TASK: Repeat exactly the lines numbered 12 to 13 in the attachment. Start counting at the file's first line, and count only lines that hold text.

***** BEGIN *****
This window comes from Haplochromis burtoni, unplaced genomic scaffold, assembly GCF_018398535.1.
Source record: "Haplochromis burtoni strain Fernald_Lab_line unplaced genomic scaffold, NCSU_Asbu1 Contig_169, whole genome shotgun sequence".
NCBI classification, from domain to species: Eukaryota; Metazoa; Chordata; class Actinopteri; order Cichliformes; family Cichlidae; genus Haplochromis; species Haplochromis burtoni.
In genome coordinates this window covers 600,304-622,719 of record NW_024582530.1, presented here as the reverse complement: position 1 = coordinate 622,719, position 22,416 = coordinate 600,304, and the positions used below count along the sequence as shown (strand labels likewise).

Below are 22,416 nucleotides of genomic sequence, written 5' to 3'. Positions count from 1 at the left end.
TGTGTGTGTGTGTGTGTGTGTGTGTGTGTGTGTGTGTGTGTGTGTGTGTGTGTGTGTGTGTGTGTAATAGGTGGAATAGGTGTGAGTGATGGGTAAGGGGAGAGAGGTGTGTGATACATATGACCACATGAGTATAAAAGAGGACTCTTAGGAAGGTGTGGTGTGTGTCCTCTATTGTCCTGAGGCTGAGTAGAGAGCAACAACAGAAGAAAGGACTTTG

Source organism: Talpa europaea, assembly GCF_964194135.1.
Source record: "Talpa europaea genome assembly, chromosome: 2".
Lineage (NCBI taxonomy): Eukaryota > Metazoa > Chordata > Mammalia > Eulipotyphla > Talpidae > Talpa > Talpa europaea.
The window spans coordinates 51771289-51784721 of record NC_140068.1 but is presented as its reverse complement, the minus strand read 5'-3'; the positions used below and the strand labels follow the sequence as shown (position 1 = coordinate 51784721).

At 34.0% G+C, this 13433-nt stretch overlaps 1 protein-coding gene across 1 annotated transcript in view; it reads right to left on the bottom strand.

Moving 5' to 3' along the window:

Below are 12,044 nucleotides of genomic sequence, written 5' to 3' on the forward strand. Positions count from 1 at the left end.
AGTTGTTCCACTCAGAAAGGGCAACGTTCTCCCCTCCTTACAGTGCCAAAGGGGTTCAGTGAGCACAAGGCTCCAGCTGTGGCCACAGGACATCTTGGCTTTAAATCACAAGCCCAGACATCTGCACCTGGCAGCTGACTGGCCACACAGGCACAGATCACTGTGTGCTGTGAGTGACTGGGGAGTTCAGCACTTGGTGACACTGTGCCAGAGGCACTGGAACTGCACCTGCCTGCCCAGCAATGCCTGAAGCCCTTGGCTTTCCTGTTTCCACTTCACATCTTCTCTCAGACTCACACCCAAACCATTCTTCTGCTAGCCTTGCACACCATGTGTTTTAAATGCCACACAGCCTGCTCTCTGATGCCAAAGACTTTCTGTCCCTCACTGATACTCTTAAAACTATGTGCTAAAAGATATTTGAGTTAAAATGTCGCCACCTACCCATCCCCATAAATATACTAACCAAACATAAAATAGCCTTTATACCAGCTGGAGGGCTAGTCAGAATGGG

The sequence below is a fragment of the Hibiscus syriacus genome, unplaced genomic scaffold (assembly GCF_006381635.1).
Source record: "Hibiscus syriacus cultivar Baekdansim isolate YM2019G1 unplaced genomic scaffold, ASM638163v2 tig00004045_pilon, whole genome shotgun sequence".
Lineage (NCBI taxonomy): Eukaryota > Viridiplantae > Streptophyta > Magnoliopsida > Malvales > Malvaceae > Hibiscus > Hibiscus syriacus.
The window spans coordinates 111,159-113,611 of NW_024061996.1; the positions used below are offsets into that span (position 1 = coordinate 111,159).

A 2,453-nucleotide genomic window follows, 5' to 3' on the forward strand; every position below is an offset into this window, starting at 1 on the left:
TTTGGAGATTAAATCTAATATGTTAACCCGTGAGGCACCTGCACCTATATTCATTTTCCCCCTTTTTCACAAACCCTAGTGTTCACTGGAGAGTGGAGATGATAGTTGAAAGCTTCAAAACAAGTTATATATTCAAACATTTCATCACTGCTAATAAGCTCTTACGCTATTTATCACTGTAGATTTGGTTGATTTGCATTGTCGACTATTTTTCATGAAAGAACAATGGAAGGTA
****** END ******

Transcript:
Moving 5' to 3' along the window:

Below are 12,044 nucleotides of genomic sequence, written 5' to 3' on the forward strand. Positions count from 1 at the left end.